Water and wastewater treatment will be provided by Alexander City. In support of this effort, Alabama Graphite Products has entered into a public-private partnership to upgrade Alexander City’s wastewater treatment system with a contribution of $400,000 and prepayment of $100,000 in treatment fees.
“This is a great project for Alabama for many reasons,” said Commerce Secretary Canfield. “It perfectly complements our auto industry and what these automakers are doing with EVs here in Alabama. Mercedes and Hyundai have announced major expansion projects specifically for the manufacturing of electric vehicles. Plus, these are well-paying, sustainable jobs that will spur additional economic development and even more jobs in the area.”
Tallapoosa County Commissioner and Lake Martin Area Economic Development Alliance Chairman T.C. Coley Jr. said projects like this reinforce the Alliance's regional approach to economic development.
“Attracting an operation like this means a great deal to the region,” said Coley. “I can't praise enough the multi-jurisdictional effort led by our staff, Executive Director Chad Odom and Assistant Director Denise Walls. Their creativity, knowledge and use of local, state and federal resources made this possible. The mayor of Alexander City, the City Council, city staff and the Coosa County Commission also are to be commended for their efforts to overcome various infrastructure challenges and make investments that secure the region's economic future.”
In addition to making Alabama home to one of the first large-scale producers of refined graphite in the U.S., Alabama Graphite plans to mine raw graphite in western Coosa County in part of what was known as the “Alabama Graphite Belt.” Westwater Resources acquired mineral rights to approximately 42,000 graphite-deposit-rich acres in 2018 and expects to begin mining operations by 2028.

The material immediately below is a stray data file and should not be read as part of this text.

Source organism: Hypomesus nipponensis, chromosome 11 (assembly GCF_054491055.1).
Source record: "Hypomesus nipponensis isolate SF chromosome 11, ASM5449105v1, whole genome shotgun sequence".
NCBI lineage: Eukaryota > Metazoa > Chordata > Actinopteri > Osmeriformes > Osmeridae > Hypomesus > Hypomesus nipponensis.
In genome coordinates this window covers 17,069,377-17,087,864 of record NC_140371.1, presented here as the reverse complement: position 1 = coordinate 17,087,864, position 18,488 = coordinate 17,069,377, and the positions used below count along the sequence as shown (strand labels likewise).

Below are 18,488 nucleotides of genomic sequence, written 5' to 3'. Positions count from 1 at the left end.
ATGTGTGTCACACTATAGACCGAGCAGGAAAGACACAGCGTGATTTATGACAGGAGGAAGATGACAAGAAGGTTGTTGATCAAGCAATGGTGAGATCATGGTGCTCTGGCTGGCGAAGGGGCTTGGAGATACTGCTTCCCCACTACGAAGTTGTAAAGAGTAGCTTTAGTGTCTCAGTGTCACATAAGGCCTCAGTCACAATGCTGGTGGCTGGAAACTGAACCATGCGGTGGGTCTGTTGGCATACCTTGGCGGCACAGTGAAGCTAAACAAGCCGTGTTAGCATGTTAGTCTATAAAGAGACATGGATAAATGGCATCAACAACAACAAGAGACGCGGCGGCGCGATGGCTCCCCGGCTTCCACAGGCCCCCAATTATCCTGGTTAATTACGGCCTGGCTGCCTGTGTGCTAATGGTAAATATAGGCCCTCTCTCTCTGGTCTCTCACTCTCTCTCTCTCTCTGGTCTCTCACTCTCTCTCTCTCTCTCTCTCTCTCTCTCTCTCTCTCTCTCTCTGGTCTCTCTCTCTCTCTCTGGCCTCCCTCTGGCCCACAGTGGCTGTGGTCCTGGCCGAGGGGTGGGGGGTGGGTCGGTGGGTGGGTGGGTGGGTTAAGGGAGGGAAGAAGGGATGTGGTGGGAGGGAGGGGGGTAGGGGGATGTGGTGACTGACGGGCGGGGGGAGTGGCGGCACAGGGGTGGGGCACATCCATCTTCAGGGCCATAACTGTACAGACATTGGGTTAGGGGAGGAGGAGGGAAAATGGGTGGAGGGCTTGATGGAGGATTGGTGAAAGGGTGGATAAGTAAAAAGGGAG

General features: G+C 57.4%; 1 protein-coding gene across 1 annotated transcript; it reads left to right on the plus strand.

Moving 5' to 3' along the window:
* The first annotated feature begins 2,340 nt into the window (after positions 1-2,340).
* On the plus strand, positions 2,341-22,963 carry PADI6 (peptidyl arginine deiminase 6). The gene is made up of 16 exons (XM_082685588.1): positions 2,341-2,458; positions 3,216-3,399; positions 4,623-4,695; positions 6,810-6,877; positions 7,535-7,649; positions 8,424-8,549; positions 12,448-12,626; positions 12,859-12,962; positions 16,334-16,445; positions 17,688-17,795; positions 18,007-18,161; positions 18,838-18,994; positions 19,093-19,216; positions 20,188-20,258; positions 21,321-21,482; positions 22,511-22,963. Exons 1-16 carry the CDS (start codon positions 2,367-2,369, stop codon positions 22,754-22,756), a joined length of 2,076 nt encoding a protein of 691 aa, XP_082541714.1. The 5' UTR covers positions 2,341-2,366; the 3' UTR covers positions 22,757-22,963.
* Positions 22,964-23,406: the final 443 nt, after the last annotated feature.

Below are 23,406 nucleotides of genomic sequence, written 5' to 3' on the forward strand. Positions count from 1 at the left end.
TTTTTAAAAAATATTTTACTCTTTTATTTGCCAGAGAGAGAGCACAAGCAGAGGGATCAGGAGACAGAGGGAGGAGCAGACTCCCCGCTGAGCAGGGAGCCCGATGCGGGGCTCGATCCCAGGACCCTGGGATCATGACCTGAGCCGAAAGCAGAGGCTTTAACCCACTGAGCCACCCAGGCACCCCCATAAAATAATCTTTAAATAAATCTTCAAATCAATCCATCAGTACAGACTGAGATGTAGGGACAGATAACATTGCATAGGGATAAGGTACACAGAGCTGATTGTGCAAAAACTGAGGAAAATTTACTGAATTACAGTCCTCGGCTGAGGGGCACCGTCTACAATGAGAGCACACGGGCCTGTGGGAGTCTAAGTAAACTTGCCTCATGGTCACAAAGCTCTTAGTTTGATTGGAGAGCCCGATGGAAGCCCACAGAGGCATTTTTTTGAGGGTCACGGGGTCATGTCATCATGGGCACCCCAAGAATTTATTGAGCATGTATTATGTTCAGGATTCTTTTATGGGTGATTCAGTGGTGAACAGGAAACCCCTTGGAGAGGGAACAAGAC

Westwater’s Jones noted that the U.S. government has declared graphite critical to the nation’s economy and national security.
“All of the graphite used and needed in the United States by the electric vehicle industry is imported,” he said. “Most of it is from China, where media have reported both worker and environmental issues. Domestic production of graphite reduces our dependence on foreign sources. Even though the raw graphite we will process into battery-grade material will be imported initially, none of it will be from China. We have secured agreements from other providers.”
Alabama Graphite will use a proprietary process to purify the raw graphite and refine it into battery grade purity. That process is safer and more environmentally friendly and sustainable than the hydrofluoric acid-based process commonly used in China and elsewhere, that requires more water and produces more environment-damaging byproducts.
“One of our core values is safety. We’re protective of our workers, the community and the environment,” Jones said. “Whether it’s mining or processing graphite, our company is committed to doing it in an environmentally safe, sustainable manner. The biggest virtue of electric vehicles and other battery-powered products is they reduce carbon emissions and are better for the environment. Producing the key materials for those batteries, we believe, can and should be done in an environmentally responsible way as well.”
Alabama Graphite’s processing plant will produce approximately 7,500 tons of battery-grade graphite a year initially, eventually expanding to 15,000 tons. The battery in an average EV needs about 175-200 pounds of graphite. Ford’s new electric F-150 truck, the Lightning, is expected to need roughly 450 pounds of graphite, Jones said.